While I was pondering over what I could possibly write for the forthcoming issue of PR Next, a colleague recently raised the issue of “ROI.” That’s not a nouveau way of spelling “Roy,” but “Return on Investment.” It’s a particularly sticky wicket for us folks in public relations because, as Vikram had brought it out in his last article, public relations is plagued by a lack of respect that finds its roots in

(1) the fact that you don’t need a license to practice PR,

(2) PR’s poor and often inaccurate depiction in mass media/TV/movies and

(3) nobody knows quite what PR is (A press release? Phone sales? An abbreviation for Puerto Rico?)

Depending upon the corporate culture your typical PR professional finds him/herself, trying to prove the value of public relations can be a challenge. There are those who try to equate PR to advertising as in measuring off the column inches of a story placed in a newspaper or magazine, or measuring the time of a TV news segment, then determining the equivalent cost if it were a paid advertising spot and saying, “This story would have cost you Rs. 5,00,000 if it were an ad,” you get the idea.

There are a myriad of problems with this approach. One, you can’t control editorial content like you can in an ad, so if you get a story placed for a client, is the ENTIRE story just about your client? There can be just a small mention or simply a quote in a 400 CC article. And what if what is said isn’t all that complimentary?

I took these questions to a noted industry veteran, who said that determining ROI should not be something that the PR person contemplates after completing the promotional campaign, getting the news story placed, etc. ROI should be predicated upon what your initial goals were for your client in the first place, as the strategy and tactics you implement should be tailored to support those objectives so that ROI is actually something pretty easy to measure, not something that involves either algorithms or advanced theory to work.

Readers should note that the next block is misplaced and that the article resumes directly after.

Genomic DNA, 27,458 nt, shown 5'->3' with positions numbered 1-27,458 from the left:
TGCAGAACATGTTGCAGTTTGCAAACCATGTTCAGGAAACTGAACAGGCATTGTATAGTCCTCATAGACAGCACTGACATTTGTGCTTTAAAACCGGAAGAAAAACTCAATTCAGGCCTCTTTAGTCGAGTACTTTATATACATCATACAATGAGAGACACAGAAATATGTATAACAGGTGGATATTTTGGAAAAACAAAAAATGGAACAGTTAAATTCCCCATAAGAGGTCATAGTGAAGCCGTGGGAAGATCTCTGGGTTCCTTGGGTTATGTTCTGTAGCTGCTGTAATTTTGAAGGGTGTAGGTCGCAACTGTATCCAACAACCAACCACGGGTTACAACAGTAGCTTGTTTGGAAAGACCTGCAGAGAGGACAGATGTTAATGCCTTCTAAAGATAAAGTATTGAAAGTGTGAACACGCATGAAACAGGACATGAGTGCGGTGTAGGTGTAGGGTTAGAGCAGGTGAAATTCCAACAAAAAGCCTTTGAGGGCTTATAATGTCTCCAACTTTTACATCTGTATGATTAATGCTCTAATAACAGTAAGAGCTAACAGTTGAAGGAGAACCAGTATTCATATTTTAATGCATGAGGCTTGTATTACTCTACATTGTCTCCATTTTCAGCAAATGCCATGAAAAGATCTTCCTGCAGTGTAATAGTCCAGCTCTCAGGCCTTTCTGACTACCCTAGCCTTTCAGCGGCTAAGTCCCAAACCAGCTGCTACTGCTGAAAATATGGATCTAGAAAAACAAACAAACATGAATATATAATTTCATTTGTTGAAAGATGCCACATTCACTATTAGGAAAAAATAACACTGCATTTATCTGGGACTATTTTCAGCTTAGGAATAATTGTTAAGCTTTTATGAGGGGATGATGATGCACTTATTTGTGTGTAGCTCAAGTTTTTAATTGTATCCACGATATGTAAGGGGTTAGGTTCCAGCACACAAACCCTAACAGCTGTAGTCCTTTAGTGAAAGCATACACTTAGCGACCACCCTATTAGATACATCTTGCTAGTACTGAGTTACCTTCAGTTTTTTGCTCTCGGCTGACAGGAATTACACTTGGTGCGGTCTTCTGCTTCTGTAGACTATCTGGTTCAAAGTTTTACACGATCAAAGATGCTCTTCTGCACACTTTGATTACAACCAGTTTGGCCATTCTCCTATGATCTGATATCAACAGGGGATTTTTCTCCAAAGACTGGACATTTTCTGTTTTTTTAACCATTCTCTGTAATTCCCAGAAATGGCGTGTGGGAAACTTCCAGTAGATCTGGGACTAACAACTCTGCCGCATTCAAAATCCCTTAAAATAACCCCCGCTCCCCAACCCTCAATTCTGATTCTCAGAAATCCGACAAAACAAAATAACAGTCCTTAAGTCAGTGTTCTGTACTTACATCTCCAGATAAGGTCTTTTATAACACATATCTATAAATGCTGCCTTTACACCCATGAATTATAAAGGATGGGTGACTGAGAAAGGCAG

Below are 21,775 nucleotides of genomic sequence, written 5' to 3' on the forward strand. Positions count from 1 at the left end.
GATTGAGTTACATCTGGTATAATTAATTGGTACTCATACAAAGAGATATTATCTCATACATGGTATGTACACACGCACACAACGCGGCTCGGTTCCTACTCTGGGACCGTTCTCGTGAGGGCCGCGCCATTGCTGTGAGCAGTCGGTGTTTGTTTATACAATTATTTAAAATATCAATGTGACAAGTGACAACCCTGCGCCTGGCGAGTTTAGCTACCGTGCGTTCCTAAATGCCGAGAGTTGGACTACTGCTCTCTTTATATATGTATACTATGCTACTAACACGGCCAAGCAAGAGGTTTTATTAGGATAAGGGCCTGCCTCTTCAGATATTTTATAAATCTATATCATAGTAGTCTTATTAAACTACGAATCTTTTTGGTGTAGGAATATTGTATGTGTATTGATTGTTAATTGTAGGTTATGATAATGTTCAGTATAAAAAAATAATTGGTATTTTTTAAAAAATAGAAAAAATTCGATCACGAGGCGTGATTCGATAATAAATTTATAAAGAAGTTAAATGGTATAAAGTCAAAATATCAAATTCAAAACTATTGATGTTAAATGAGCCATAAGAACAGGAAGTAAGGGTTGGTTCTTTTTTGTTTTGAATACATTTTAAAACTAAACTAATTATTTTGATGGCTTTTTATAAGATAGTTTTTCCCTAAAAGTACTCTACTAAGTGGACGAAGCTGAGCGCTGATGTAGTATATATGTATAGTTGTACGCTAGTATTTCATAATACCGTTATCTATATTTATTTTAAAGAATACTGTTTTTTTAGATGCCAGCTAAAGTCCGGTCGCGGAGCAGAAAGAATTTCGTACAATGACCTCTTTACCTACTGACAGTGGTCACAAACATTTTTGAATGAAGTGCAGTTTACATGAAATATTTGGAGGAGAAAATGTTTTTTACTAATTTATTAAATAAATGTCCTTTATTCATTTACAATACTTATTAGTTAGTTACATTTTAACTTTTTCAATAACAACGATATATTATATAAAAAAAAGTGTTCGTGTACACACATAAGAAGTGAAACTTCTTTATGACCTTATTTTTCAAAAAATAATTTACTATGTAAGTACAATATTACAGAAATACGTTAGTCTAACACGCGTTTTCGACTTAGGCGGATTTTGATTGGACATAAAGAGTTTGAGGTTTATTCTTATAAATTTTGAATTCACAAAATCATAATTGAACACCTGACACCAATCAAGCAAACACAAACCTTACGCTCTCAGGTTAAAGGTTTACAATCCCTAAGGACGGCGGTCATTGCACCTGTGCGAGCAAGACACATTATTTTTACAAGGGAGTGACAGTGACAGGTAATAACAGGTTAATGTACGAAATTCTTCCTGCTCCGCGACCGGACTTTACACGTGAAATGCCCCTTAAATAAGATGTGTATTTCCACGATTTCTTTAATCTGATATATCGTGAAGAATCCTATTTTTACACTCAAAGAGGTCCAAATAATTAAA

For example, perhaps you’ve secured a story about your client on the front page of The Economic Times. If your client’s goal for this effort was to increase their marketshare by 50%, chances are this single placement isn’t going to do it. However, if the client’s goal was to simply “raise our profile,” then getting this placement (and following up by securing reprints which could then be shared with the customers, supporters and other key target publics) would seem an appropriate step in the right direction.

He also mentioned that the other thing to keep in mind is that public relations are NOT just media relations. Sometimes it’s a counseling function that might involve working with Human Resources, Risk Management, Sales, etc., about sensitive issues that could have an enormous bearing on the image and profitability of your client organization. This sort of work is often not given the credit it is deserves because it often doesn’t result in anything immediately tangible. In other words, if you are teaching someone to drive and you point out a pothole so the driver misses it, well…nothing happened, did it? Your client is still driving and expected to be doing just that. Of course, if you DIDN’T point out the pothole and now your client has a broken mudguard, that’s a “return on investment”, you do NOT want.

I wonder if it is so easy to understand as he explained it to me and more importantly to implement, though I personally agree that going forward we will have to align our activities with clients’ business goals in-order to deliver results that makes a real impact on the bottom line of the company.

To sum it up, I feel the best way to determine your value as a PR practitioner is going to depend on how much RESEARCH (the foundation of good PR) you did in preparing your PR campaign to isolate measurable, perceptible, agreed-upon-with-the-client goals and objectives so you can say, yes, we were successful, we did achieve what our client wanted.

What’s your view… Do let me know on richa.seth30@gmail.com